How Should We Treat American Jihadists?
February 25, 2013
By Andrew C. McCarthy
If a plane full of 200 American citizens is hijacked by foreign jihadists, the law does not tell us whether the president should shoot down the plane or let it be plowed into a skyscraper and kill 3,000 American citizens. It is the kind of excruciating decision that war makes necessary. Legal niceties do not tell us how to resolve it.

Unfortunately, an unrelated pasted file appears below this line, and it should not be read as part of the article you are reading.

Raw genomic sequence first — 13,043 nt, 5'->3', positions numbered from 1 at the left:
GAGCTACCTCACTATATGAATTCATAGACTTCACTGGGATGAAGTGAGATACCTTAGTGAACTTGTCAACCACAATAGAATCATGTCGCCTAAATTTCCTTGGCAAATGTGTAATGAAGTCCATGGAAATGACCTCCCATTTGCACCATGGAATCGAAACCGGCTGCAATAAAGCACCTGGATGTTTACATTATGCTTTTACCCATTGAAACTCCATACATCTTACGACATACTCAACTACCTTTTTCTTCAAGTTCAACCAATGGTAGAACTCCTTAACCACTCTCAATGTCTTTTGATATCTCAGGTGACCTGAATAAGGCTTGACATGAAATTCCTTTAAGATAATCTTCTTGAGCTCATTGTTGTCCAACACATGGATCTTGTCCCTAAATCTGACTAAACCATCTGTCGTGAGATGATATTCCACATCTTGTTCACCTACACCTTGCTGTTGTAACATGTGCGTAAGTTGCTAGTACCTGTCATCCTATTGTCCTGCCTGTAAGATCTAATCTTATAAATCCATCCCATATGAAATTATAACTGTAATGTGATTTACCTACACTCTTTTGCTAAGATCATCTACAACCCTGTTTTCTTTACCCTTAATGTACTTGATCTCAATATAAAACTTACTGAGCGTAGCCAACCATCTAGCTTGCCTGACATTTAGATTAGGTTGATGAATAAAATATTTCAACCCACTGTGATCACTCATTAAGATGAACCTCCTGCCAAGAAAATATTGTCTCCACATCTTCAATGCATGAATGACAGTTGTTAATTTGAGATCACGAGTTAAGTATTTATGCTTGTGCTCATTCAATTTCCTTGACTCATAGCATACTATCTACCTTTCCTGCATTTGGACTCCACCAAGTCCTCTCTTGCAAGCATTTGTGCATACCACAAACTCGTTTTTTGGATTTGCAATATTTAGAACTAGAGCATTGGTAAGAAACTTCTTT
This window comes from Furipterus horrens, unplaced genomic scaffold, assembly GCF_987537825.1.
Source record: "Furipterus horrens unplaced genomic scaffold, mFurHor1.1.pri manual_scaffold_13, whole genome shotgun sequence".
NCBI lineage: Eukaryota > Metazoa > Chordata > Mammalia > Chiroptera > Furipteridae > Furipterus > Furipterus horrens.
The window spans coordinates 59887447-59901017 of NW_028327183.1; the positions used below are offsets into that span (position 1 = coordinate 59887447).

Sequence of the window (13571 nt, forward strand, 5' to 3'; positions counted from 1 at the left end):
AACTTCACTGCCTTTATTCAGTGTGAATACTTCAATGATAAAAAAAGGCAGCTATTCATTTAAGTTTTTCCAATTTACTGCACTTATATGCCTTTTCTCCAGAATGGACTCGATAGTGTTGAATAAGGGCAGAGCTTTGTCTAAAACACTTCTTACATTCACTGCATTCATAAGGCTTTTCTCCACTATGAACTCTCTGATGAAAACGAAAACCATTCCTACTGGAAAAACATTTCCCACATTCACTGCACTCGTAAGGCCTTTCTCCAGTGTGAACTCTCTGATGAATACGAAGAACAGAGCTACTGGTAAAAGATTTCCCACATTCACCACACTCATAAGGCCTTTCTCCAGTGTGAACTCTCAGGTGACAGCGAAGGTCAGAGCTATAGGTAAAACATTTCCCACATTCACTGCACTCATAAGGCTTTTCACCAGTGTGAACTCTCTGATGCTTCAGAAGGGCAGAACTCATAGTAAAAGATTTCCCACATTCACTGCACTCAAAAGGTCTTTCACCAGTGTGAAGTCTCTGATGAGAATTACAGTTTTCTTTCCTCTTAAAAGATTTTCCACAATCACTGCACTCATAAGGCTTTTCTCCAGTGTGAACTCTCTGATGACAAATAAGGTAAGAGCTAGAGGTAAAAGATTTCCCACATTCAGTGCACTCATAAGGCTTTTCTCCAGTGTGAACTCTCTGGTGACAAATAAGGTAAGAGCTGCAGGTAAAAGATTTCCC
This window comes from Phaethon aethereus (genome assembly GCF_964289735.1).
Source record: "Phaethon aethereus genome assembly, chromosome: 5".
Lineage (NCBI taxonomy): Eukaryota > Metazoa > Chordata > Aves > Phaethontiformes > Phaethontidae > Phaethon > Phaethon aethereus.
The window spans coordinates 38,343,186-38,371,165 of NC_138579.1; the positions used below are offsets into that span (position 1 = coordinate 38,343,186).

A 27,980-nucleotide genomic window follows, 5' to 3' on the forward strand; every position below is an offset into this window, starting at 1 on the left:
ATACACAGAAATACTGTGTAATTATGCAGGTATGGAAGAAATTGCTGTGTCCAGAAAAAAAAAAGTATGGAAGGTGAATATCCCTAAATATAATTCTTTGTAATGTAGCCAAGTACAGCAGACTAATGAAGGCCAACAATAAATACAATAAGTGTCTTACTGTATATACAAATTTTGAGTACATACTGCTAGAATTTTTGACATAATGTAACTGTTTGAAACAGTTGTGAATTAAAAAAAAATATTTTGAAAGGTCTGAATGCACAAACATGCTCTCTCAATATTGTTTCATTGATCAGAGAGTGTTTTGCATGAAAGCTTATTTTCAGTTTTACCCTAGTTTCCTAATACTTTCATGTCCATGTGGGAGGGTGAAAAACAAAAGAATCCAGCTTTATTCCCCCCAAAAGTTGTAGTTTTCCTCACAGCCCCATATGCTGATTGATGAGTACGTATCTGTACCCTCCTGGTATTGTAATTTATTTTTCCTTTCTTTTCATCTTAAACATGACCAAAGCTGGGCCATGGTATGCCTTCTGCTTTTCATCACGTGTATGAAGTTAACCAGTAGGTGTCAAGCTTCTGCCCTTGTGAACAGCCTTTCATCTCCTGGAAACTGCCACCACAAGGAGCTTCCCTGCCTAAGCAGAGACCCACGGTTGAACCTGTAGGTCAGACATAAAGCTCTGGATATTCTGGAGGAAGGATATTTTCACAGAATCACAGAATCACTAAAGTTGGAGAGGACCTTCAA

That is the problem with our debate over the treatment of U.S. nationals who join the enemy's forces in wartime — most urgently, over the targeted killing of our fellow citizens. We want the legal answer. But the legal answer is not going to help us. Under the Constitution, Americans who join the enemy may lawfully be treated like the enemy, which includes being attacked with lethal force. That, however, tells us only the outer limits of what is permissible. It does not tell us what we need to know: What should we do?...